While data on app notification opt-out is difficult to collect, it is almost certain more customers and potential customers have disabled notifications as they seek to unplug and focus on more relevant tasks. There are also indications that the “opt-out” nature of app notifications has further damaged their credibility in the eyes of consumers. Increasingly users are pushing back against demands on their time and attention.
Furthermore, in many industries, there’s simply no use for an app. While the background check industry thrives on information, it often needs to get information quickly to its subscribers with a minimum of friction. Browser-based technology is platform-agnostic and the information will arrive wherever the customer is, not where the app is.
There is still value in the app, provided it’s approached correctly. The travel industry is proof of this, where companies such as airlines use a mixture of phone apps and web apps to deliver important information, offer upgrades, and otherwise keep customers engaged. However, it should be noted that these crucial notifications can be received independently of the app; the app is a convenient tool for those who need it, not a requirement to get on a flight or book a room.
Apps can provide useful tools to engaged and loyal customers, but “useful” is the keyword. If an app has no use beyond sending marketing messages, consumers can, and increasingly will, use browser-based opt-in communications. Expect the shift of browsers over apps to pick up speed in 2019.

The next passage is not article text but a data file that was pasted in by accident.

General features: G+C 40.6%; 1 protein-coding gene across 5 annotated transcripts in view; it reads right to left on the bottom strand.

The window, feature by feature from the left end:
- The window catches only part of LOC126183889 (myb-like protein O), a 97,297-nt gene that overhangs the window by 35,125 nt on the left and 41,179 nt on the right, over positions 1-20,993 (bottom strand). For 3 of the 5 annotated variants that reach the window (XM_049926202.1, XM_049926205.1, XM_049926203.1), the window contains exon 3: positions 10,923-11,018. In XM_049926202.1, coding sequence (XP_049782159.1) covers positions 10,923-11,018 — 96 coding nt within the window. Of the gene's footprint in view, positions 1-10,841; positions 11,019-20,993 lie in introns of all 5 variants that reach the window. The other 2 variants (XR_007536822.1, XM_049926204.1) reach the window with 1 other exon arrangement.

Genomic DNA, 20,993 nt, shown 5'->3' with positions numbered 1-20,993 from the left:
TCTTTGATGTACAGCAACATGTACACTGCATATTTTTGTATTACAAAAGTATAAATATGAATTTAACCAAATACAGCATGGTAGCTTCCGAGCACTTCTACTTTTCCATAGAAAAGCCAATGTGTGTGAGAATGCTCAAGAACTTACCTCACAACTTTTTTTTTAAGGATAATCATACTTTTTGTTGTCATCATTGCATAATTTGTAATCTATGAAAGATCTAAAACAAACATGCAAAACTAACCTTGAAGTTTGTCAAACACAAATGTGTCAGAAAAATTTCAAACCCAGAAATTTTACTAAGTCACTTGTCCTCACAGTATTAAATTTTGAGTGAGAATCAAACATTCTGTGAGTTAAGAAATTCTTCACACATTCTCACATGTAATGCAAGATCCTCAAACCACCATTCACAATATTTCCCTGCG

Data management will be key.
Segmentation Takes Prominence
The affiliate marketing industry thrives on segmentation, and we have seen repeatedly that effective data management and careful segmentation has driven push notification campaigns to over-performance. Affiliate marketing depends in particular on urgent calls to action and thoughtful pitches to specific audiences, and push notifications are an ideal tool.
As the affiliate marketing industry goes, so will much of the marketing world in 2019. Segmentation will thrive in particular as it does not demand more information from consumers than what they’re willing to provide. Customers are fully aware that their purchase history, time spent on your site, and how they arrived at your site are scrutinized. This alone, paired with the data that regularly flows in from push notifications as audiences engage or not with the information presented will allow affiliate marketing and other industries to craft more effective marketing messages.
Nor should businesses forget the “self-segment.” The employment industry, in particular, has worked hard to develop this. Job seekers now explain their career path, preferred industry and title, and other useful data that drives notifications. Over time, recruitment sites learn about trends among job seekers and can guide their other client base, recruiters, using those trends.